Adjuvant Paclitaxel/Trastuzumab Tolerable, Benefits Women With Stage I HER2-Positive, Node-Negative Breast Cancer


Key Points

  • Combination trastuzumab and paclitaxel, followed by trastuzumab alone, was well tolerated by women with HER2-positive, node-negative breast cancer < 3 cm.
  • At 3-years follow-up, disease-free survival was 98.7% (P < 0.0001); recurrence or death occurred in 2.5%.
  • This adjuvant regimen should be considered a standard strategy to prevent recurrence in stage I HER2-positive, node-negative breast cancer.

There may be a benefit for treating small HER2-positive tumors and this can be done with little toxicity, according to a multicenter study presented at the 2013 San Antonio Breast Cancer Symposium (Abstract S1-04).

Previous studies of chemotherapy plus anti-HER2 treatment for node-negative patients have included few subjects with tumors < 3 cm and virtually none with tumors ≤ 1 cm, a group for whom treatment has been debated. The findings of the current study offer, for the first time, adjuvant treatment guidelines for recurrence prevention in this group of patients, according to the authors of the study, whose senior author was Eric Winer, MD, Chief of the Division of Women’s Cancers in the Susan F. Smith Center for Women’s Cancers at Dana-Farber Cancer Institute, Boston.

“Smaller, HER2-positive, node-negative breast cancers are thought to have a high enough chance of recurring that many doctors have offered patients a combination of chemotherapy and trastuzumab [Herceptin] to reduce that risk,” Dr. Winer said. “But, as this approach had not been tested in many women with smaller tumors, we have lacked a standard approach to preventing recurrence in this group.”

APT Trial in Women With Small Tumors

The APT study of 406 women with HER2-positive, node-negative tumors < 3 cm was presented in San Antonio by Sara Tolaney, MD, of Dana-Faber, who explained the need to balance risks and benefits in a group of patients who will likely derive a small absolute treatment benefit.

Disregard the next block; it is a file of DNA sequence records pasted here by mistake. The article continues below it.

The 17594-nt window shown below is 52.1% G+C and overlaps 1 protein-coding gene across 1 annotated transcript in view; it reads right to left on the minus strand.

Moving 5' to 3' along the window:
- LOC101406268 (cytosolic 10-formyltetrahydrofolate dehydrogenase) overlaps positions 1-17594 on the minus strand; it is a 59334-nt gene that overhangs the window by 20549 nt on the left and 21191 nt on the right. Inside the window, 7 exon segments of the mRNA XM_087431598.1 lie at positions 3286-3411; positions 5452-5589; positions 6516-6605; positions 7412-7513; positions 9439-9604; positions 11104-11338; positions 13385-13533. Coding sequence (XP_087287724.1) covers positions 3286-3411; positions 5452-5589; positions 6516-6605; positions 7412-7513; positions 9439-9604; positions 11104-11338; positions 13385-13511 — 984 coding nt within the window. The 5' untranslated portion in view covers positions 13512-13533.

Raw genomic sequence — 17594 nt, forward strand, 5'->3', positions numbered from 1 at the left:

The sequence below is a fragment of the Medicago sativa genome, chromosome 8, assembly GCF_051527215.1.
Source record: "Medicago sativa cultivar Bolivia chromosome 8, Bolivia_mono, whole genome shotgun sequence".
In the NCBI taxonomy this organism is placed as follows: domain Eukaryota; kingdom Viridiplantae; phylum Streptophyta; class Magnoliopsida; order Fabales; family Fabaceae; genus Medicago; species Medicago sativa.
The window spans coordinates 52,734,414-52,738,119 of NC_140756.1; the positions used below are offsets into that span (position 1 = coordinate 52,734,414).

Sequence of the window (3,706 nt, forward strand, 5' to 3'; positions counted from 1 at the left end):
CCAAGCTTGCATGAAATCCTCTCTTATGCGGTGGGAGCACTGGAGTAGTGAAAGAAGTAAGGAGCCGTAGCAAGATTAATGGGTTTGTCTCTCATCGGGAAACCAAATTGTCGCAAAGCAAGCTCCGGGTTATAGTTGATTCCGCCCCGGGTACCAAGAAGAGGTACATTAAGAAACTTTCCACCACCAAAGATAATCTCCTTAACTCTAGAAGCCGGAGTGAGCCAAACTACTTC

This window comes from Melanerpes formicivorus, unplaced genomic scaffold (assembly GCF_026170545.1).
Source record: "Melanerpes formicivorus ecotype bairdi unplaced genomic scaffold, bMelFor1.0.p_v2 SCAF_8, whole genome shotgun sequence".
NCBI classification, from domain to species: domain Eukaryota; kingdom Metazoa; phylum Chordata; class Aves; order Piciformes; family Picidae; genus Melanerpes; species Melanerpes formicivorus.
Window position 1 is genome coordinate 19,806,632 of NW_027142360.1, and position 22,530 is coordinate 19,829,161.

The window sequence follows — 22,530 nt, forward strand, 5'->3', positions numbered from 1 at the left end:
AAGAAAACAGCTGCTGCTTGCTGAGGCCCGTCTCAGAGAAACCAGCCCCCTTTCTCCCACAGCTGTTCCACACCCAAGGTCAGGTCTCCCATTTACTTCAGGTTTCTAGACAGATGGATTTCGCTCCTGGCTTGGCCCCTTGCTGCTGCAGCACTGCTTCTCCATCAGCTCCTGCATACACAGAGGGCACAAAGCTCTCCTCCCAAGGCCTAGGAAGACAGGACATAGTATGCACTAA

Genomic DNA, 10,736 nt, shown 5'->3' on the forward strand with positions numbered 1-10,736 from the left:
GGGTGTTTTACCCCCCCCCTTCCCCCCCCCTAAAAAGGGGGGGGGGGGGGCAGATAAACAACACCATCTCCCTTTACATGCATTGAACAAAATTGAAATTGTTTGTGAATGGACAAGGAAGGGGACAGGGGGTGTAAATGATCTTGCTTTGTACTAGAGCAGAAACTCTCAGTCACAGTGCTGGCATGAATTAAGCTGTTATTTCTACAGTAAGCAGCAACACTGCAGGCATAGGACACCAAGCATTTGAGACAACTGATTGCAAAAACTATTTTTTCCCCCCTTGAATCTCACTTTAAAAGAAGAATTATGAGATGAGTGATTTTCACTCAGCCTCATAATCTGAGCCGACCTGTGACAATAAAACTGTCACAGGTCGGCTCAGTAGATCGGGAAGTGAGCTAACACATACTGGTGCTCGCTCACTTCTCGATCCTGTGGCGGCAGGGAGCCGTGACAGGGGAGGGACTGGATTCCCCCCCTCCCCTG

“In balancing the risks and benefits of treatment, the development of regimens with lower degrees of toxicity is particularly important for this patient population,” she said.

The investigators designed a chemotherapy regimen that would be more tolerable than is often given. Patients received paclitaxel 80 mg/m2 plus trastuzumab 2 mg/kg for 12 weeks, followed by 9 months of trastuzumab alone at a dose of 6 mg/kg every 3 weeks. The study was a nonrandomized prospective trial to define the outcomes in a uniformly treated cohort, she said, based on the rationale that “a prospective randomized trial of trastuzumab-based therapy would have been difficult.”

Few Recurrences Observed

After a median follow-up of 3.6 years, 10 of 406 patients experienced a recurrence or death, accounting for 2.5% of the population. There were four recurrences (0.9%), Dr. Tolaney reported.

There were no new contralateral primary breast cancers in the HER2-positive group and three in the HER2-negative group. Distant recurrences were observed in two patients (0.5%). Disease-free survival at 3 years was 98.7% (P < 0.0001); this included 98% of patients with tumors > 1 cm and 99.5% of those with tumors ≤ 1 cm. By hormone receptor status, disease-free survival rates were 98.5% in receptor-positive patients and 99.2% in receptor-negative patients. 

Two patients developed symptomatic congestive heart failure. Few other adverse events were noted.

Dr. Tolaney acknowledged that the study has limitations. It was a single-arm, nonrandomized trial, and about 20% of its patients had T1a tumors that are already associated with a very favorable prognosis. Also, two-thirds had hormone receptor–positive tumors, and recurrences with these tumors may be delayed beyond the time from of this study. Nevertheless, she suggested that paclitaxel plus trastuzumab can be considered “a reasonable and appealing approach for the majority of patients with stage I HER2-positive breast cancer.”

Dr. Winer added that for this population, the paclitaxel/trastuzumab doublet “should be considered one of the standard strategies for recurrence prevention.”

The study was funded by Genentech.

The content in this post has not been reviewed by the American Society of Clinical Oncology, Inc. (ASCO®) and does not necessarily reflect the ideas and opinions of ASCO®.